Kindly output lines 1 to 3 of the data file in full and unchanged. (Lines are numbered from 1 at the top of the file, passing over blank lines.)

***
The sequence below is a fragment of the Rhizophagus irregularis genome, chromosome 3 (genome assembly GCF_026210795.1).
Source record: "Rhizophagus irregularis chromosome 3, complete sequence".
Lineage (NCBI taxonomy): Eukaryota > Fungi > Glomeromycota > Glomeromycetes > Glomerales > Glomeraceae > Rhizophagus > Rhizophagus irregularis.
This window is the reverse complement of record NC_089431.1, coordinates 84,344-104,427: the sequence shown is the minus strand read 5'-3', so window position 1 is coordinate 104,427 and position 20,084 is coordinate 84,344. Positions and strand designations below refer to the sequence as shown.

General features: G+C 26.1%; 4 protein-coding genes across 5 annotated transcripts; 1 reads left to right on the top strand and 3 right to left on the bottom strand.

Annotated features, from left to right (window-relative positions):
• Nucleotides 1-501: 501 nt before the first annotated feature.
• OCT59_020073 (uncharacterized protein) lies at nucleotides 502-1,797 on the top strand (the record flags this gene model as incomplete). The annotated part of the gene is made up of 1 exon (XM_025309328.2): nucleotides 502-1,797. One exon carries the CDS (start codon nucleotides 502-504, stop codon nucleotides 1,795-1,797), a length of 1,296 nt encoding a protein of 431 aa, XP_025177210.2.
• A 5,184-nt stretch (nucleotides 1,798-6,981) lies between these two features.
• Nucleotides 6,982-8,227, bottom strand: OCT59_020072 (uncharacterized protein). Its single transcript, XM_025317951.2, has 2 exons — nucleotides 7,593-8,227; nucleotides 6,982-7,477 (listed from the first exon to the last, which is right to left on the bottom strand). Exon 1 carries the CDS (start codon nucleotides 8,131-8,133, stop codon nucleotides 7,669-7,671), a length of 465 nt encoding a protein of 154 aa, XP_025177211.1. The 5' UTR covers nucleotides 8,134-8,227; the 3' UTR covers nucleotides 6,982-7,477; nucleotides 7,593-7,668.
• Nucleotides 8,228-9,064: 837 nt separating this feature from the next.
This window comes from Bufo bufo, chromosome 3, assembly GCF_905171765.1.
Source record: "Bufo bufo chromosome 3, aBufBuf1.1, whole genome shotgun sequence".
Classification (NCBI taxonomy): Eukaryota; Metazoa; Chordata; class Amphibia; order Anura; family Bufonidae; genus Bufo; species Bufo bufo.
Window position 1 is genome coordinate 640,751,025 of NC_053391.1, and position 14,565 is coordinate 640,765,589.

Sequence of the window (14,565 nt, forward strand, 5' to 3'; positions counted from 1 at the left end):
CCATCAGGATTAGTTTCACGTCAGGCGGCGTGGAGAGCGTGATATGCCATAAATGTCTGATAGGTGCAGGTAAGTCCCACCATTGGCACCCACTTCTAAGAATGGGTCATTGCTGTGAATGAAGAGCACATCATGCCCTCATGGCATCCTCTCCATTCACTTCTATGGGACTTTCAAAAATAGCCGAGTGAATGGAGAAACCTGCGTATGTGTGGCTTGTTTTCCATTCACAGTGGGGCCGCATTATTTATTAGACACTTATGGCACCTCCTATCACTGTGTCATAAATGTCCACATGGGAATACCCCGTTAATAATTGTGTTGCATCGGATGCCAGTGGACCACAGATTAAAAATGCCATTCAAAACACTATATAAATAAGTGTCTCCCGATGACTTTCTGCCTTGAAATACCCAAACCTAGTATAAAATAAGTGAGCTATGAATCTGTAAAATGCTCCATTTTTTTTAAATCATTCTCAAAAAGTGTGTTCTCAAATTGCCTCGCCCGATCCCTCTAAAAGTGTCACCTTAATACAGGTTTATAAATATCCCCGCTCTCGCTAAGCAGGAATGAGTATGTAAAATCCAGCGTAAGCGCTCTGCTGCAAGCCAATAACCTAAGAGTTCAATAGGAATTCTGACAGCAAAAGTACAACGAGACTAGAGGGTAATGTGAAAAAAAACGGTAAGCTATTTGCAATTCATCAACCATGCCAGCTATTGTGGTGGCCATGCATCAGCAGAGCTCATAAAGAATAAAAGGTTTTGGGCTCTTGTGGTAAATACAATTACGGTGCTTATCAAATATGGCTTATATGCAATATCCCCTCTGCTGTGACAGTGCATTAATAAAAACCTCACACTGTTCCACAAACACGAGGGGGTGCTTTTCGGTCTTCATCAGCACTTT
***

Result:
The sequence below is a fragment of the Rhizophagus irregularis genome, chromosome 3 (genome assembly GCF_026210795.1).
Source record: "Rhizophagus irregularis chromosome 3, complete sequence".
Lineage (NCBI taxonomy): Eukaryota > Fungi > Glomeromycota > Glomeromycetes > Glomerales > Glomeraceae > Rhizophagus > Rhizophagus irregularis.